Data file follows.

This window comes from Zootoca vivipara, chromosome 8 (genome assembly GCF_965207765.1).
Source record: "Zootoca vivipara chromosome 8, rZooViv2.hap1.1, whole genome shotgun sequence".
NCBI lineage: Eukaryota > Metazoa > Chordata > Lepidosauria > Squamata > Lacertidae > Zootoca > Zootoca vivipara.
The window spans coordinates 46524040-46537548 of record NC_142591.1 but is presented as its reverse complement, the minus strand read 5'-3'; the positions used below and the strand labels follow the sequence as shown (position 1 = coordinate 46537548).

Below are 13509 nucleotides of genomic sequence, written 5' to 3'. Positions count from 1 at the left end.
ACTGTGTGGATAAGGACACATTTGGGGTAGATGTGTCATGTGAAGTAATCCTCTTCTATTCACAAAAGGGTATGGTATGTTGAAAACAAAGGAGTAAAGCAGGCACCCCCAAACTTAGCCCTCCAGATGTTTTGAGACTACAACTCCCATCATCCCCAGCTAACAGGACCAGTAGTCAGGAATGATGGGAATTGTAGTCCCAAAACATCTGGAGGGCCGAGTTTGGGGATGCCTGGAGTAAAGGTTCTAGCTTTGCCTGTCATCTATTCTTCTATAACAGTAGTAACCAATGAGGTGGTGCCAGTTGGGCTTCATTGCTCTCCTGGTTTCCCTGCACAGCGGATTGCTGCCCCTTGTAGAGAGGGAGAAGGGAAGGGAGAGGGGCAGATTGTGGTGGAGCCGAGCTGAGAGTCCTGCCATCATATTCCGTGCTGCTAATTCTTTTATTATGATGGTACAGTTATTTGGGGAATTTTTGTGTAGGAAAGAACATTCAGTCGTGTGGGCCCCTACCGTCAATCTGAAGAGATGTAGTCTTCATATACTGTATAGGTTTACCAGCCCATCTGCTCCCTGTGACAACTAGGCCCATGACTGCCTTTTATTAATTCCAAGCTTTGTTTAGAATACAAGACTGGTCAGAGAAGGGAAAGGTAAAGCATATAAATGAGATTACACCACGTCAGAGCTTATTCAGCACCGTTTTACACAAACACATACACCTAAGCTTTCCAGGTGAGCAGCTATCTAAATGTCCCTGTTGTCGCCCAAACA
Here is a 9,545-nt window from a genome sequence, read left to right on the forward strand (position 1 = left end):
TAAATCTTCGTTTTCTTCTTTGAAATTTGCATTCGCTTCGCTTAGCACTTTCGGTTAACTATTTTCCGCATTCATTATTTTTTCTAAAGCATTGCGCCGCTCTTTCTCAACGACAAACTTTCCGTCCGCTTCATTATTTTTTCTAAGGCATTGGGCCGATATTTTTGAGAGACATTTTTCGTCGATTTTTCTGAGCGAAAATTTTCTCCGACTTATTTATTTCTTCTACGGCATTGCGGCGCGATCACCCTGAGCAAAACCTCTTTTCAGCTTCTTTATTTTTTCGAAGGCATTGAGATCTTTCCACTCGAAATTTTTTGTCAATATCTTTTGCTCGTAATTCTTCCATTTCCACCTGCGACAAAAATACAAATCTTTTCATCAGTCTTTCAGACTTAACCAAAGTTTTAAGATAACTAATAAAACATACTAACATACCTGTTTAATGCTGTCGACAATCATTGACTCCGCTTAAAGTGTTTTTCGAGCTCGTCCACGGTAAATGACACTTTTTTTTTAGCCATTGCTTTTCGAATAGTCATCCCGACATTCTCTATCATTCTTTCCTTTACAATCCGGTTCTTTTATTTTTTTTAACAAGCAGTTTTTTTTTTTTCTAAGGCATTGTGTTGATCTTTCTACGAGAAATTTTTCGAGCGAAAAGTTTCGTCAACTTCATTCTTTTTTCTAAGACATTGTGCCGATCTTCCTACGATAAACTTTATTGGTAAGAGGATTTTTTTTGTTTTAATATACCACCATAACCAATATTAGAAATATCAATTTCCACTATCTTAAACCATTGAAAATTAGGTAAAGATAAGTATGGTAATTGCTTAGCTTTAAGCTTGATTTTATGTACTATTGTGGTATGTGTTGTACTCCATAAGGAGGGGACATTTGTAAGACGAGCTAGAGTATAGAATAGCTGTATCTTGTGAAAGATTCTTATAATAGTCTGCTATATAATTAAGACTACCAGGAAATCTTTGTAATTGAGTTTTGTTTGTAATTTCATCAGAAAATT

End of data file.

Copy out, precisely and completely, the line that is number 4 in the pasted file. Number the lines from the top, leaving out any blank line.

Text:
The window spans coordinates 46524040-46537548 of record NC_142591.1 but is presented as its reverse complement, the minus strand read 5'-3'; the positions used below and the strand labels follow the sequence as shown (position 1 = coordinate 46537548).